I first stumbled upon Sarah’s website XOSarah when looking for freelance inspiration for my own baby business. I was looking for different ways of selling my services and was intrigued by Sarah’s pre-made blogger designs on Etsy. I connected with Sarah and loved how open she was about her business and that she is also on a mission to help others build freelancing businesses and escape their ho hum jobs.
Sarah is a freelance designer/blogger/code-wrangler/circus performer from just outside Detroit. Yes- circus performer! How cool is that.
I’m super excited to introduce Sarah in this week’s Freelancer Spotlight:
What kind of freelancing do you do and how did you get started? Tell us your story.
I’m a web designing circus performer. I design and build websites for bloggers and small businesses, run a pre-made blog template shop on Etsy, and teach and perform aerial arts.
I’ve been designing websites since I was a teen. I went to school for journalism and ended up working as a web designer for a TV news station for seven years. I found corporate media to be incredibly draining and had just gotten back into blogging, so I decided to offer my services to bloggers. To my surprise people were interested, a lot of people.
Around that time I also began performing with my aerial troupe, The Weird Sisters Circus. We were booking so many shows and rehearsing so much I didn’t have time to be in an office 40 hours a week anymore. After a few months of taking on clients, booking shows, teaching classes and working three jobs at once I knew it was time to make the escape. Luckily my corporate job made it easy for me to leave by asking me to change my schedule and work weekends. HA!
Are you freelancing full-time or on the side? Tell us a little bit about it.
I freelance full-time. I spend my days blogging and designing or teaching and rehearsing or all or none. I have a fairly set teaching schedule so I fit my design work around my classes and rehearsals. It’s nice to be able to spend some days on the couch with my computer and other days working out. I find it’s a good balance and keeps me from getting bored or stagnant.
How long did you freelance on the side before you made the jump?
I began my business as a side hustle for about 9 months as I prepared to leave my corporate job. It was one of the most difficult things I’ve done – somehow keeping three practically full-time jobs going at once while not losing my sanity.
What is your favorite part of working for yourself?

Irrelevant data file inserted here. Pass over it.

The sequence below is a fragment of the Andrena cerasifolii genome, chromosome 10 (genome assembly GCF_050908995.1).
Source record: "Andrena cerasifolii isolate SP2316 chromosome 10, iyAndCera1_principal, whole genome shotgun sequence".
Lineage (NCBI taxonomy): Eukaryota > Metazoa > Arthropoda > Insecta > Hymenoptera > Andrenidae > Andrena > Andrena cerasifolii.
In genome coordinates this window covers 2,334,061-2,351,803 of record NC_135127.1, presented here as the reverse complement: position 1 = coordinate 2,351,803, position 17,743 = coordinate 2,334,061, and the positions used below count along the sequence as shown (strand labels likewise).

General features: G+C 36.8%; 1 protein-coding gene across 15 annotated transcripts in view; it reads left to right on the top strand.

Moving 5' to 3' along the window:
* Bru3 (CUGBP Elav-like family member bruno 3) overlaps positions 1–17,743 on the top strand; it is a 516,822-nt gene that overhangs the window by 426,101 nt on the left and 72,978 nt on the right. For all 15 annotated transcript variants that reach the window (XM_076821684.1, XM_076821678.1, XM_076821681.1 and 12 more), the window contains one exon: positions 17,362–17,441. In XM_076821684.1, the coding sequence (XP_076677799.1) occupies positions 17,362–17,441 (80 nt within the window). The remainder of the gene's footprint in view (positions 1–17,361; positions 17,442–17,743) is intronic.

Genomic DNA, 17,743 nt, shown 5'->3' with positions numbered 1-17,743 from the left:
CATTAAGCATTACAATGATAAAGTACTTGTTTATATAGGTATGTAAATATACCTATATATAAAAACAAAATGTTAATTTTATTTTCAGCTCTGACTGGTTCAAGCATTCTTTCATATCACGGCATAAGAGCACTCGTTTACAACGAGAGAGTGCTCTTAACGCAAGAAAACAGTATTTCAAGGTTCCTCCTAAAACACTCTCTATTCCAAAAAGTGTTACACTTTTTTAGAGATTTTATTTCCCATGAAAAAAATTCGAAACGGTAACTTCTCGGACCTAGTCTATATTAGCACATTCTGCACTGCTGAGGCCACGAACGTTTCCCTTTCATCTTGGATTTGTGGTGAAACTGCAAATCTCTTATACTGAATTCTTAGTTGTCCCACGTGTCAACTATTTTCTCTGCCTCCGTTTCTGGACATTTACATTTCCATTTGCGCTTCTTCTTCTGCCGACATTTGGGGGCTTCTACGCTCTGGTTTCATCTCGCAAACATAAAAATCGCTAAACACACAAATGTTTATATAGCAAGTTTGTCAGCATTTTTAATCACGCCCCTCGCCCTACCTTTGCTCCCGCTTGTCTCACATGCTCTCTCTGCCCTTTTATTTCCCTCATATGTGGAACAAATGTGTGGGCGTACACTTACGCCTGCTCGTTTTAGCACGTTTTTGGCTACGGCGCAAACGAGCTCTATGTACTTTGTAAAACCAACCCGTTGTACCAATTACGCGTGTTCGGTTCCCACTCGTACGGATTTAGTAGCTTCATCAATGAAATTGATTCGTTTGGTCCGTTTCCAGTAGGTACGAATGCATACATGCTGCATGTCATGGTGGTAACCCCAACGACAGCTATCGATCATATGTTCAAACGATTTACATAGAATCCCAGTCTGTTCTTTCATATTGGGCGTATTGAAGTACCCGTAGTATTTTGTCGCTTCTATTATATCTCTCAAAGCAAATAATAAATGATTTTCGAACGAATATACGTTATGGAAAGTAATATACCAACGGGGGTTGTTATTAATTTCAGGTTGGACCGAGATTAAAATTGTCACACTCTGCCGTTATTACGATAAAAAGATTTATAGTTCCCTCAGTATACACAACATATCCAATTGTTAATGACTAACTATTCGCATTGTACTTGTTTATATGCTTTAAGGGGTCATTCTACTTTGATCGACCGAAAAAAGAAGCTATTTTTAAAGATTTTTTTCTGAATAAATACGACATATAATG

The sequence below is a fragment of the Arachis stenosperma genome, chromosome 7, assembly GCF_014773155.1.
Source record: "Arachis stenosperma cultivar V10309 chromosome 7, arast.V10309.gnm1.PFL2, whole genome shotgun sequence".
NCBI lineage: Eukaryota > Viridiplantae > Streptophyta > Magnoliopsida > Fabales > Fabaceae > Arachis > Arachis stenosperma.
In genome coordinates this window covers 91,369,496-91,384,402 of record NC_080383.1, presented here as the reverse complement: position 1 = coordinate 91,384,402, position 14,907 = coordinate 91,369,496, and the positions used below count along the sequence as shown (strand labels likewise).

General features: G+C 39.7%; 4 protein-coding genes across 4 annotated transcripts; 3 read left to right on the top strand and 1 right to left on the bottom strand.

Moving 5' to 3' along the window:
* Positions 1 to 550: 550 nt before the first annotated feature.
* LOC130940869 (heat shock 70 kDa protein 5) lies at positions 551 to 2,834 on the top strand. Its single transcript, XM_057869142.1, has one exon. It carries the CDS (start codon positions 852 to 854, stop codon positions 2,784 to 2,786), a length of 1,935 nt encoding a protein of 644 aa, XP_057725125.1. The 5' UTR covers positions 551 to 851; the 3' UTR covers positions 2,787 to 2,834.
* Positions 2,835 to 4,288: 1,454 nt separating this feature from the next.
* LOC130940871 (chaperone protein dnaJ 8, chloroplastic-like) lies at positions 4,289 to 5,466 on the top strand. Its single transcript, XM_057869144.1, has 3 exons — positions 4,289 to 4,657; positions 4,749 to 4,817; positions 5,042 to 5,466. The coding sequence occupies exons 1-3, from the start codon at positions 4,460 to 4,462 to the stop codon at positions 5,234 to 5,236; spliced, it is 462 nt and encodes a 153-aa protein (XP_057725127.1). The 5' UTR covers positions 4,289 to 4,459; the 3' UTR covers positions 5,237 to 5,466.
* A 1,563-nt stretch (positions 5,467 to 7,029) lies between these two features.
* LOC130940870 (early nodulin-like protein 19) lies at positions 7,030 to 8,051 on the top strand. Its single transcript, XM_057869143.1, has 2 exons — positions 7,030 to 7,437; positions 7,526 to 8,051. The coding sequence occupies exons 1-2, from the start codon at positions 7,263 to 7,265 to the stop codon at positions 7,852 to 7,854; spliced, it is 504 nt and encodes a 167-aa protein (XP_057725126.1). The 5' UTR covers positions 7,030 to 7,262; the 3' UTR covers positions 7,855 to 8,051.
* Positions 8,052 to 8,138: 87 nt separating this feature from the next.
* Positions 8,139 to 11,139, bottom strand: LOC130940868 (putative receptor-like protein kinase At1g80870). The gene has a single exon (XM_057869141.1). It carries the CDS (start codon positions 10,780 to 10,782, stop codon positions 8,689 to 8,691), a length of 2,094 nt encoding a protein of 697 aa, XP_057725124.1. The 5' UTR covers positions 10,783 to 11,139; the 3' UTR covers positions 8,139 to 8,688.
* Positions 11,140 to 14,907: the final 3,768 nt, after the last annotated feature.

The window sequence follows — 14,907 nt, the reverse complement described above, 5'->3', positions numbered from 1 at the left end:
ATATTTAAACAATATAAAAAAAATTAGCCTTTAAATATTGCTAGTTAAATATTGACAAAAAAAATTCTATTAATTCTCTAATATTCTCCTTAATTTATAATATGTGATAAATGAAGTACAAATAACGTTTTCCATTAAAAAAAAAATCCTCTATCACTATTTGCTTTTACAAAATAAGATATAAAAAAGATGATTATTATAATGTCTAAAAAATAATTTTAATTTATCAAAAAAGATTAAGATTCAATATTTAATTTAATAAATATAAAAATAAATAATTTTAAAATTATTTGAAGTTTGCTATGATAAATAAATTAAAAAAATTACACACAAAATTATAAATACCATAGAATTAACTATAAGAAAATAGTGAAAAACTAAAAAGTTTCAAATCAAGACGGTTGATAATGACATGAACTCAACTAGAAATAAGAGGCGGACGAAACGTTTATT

The flexibility. I can sleep in if I want, take days off when I need to, work nights and weekends because I love my job, not because I have to. I decide who I want to work with, I set my rates and decide who many clients to take on, which means I have full control over my income. I can work from my couch in my pjs or co-work with friends. And it allows me to teach and perform without having to schedule things around a 9 to 5 job.
Keeping up with all the accounting, emails, invoices, and mundane daily tasks. I generally take 30 mins to an hour each day and get through as much as I can, but that’s not always terribly effective.
Walk us through your typical workday.
There’s no typical work day 🙂 It depends on if I’m teaching or have rehearsals and how many clients I’m working for. Some days I wake up around 11am and work until my to-do list is complete – could be 6pm, could be 1am. Some days I get up at 9am, teach, come home to go through email/write blog posts/design or code, then go back and teach again around 6pm. Some days I teach, have rehearsal and then take the rest of the day off to meet up with my boyfriend and his kids. And some days I teach, rehearse, work, teach, rehearse and work again until I feel like my brain has melted slightly.
Every week I go through what needs to be done blogging and business wise and roughly schedule it around teaching and rehearsals. My main priority is to keep myself sane so I can do all the things without getting to the end of the week feeling like I’ve overworked myself.
What advice would you give to someone a few steps behind you in their freelancing entrepreneurial journey?
Try to figure out how many projects you can take on at once (how many per year to pay the bills) from the very beginning. If you’re cramming your schedule so full that you’re working 12 hour days every day then raise your prices (and possibly the quality of your work) so you can get through the week with your sanity intact.
Automate everything you possibly can (bills, tweets, accounting, production, etc), hire people to do small things that annoy you (hello lawn service!), download inbox pause, create passive income streams (ebooks, downloads, sponsorships).
It’s all too easy to be so focused on getting ahead (on projects, with your bank account, in comparison to others) that your health falls to the wayside. You’ve seen all the comic strips about frazzled-looking freelancers. You can absolutely do this job without being crazy busy all the time. Work smarter, not harder!
Like hearing Sarah’s story and the Freelancer Spotlight series? Let us know in the comments!